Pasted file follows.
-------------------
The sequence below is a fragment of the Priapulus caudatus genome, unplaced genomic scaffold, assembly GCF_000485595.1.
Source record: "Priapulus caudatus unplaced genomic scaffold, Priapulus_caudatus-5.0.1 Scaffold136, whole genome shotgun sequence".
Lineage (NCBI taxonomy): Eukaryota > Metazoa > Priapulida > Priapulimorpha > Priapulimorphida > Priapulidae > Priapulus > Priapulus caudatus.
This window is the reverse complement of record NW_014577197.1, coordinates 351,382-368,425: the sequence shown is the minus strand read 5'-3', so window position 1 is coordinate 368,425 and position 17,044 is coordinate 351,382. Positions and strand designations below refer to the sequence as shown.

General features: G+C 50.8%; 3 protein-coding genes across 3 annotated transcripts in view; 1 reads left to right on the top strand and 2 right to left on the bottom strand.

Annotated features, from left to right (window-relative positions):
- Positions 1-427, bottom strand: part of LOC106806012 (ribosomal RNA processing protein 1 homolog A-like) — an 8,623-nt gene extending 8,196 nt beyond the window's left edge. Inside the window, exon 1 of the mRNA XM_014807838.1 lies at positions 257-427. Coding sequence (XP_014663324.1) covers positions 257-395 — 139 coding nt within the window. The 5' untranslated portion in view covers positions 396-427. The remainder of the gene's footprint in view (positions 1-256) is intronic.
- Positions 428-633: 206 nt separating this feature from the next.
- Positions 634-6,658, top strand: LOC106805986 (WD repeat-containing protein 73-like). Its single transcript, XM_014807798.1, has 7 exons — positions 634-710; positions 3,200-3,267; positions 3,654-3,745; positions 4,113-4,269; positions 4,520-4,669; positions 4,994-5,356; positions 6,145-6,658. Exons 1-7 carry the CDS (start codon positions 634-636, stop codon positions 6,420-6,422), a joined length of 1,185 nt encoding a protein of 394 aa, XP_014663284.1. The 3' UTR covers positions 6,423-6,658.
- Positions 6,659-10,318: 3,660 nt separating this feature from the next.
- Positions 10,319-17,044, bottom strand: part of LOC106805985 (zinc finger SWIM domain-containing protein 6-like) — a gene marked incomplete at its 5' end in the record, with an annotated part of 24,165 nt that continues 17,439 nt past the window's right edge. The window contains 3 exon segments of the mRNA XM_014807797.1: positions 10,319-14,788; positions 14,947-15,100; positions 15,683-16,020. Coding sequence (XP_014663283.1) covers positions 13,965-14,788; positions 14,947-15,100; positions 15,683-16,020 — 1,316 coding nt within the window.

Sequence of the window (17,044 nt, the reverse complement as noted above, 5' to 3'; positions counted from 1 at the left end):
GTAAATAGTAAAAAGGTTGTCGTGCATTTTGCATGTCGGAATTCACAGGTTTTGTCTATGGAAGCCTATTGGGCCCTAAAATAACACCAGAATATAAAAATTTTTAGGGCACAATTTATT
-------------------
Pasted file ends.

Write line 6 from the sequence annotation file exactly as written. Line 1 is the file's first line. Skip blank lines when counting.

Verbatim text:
Annotated features, from left to right (window-relative positions):